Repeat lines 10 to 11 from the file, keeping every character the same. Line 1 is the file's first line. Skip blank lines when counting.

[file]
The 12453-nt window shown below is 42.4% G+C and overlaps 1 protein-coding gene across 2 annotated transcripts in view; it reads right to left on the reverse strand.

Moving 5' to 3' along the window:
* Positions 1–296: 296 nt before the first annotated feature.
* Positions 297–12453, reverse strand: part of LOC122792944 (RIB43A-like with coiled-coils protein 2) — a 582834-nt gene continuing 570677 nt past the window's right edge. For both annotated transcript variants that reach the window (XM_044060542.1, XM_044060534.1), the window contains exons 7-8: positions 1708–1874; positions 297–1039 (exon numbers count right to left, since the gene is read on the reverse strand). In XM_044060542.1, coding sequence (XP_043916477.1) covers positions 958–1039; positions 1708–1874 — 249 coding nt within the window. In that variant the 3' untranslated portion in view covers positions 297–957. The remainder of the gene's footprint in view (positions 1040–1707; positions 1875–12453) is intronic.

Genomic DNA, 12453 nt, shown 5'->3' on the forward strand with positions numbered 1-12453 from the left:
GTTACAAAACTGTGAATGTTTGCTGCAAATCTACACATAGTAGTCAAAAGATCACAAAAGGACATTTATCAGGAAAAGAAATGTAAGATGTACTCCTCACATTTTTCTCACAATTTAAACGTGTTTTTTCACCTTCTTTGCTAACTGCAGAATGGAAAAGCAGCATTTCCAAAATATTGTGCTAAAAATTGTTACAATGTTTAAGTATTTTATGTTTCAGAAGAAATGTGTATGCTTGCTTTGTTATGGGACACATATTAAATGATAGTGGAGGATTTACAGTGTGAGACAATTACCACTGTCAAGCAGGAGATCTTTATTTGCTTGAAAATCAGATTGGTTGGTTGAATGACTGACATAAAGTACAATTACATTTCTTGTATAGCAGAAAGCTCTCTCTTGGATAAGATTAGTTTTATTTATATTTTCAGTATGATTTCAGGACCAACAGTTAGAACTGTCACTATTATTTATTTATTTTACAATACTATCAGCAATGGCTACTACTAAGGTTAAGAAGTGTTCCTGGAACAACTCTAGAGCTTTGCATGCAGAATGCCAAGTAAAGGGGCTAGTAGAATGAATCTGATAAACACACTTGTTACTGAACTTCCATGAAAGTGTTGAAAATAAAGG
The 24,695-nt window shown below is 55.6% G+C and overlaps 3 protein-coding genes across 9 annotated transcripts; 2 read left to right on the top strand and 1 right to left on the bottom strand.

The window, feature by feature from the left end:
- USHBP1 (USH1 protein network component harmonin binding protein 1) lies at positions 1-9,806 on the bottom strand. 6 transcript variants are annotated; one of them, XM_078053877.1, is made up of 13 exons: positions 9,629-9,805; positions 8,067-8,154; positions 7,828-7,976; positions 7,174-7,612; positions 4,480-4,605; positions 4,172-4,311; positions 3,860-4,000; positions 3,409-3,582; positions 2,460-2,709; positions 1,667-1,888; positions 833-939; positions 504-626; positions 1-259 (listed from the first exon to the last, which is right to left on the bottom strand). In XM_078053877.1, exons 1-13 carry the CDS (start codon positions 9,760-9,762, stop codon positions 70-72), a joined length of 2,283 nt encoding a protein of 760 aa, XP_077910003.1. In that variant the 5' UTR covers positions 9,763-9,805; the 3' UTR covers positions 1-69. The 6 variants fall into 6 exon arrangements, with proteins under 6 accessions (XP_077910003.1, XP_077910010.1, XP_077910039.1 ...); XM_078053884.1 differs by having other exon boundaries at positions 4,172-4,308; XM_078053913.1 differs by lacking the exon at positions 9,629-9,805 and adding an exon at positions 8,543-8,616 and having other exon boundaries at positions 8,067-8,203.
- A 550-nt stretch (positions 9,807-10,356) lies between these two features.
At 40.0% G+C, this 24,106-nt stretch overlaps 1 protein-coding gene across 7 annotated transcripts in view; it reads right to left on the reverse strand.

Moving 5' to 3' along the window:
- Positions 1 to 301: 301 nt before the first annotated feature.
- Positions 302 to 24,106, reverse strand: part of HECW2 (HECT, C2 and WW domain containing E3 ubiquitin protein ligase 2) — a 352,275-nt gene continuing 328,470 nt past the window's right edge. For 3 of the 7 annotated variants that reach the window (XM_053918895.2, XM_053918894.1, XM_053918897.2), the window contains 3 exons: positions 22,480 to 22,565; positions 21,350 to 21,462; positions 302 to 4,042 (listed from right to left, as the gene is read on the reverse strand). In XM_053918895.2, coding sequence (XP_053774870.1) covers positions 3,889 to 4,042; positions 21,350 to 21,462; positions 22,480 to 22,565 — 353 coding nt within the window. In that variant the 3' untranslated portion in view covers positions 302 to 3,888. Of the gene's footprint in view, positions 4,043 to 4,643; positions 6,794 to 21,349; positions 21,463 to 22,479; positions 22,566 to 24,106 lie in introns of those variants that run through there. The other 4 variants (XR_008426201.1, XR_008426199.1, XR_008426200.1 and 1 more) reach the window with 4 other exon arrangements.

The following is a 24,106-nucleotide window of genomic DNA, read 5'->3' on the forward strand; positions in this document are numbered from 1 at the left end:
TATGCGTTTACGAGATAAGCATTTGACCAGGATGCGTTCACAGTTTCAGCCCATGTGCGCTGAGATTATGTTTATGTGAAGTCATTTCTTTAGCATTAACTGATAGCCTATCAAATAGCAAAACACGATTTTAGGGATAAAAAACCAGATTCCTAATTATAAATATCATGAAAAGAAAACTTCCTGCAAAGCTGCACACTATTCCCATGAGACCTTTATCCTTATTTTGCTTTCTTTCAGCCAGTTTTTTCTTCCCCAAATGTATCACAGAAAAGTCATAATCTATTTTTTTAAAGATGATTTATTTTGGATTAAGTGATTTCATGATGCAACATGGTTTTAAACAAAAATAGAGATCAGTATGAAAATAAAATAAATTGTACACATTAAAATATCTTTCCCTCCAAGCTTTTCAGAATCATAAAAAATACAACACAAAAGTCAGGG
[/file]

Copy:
- A 550-nt stretch (positions 9,807-10,356) lies between these two features.
At 40.0% G+C, this 24,106-nt stretch overlaps 1 protein-coding gene across 7 annotated transcripts in view; it reads right to left on the reverse strand.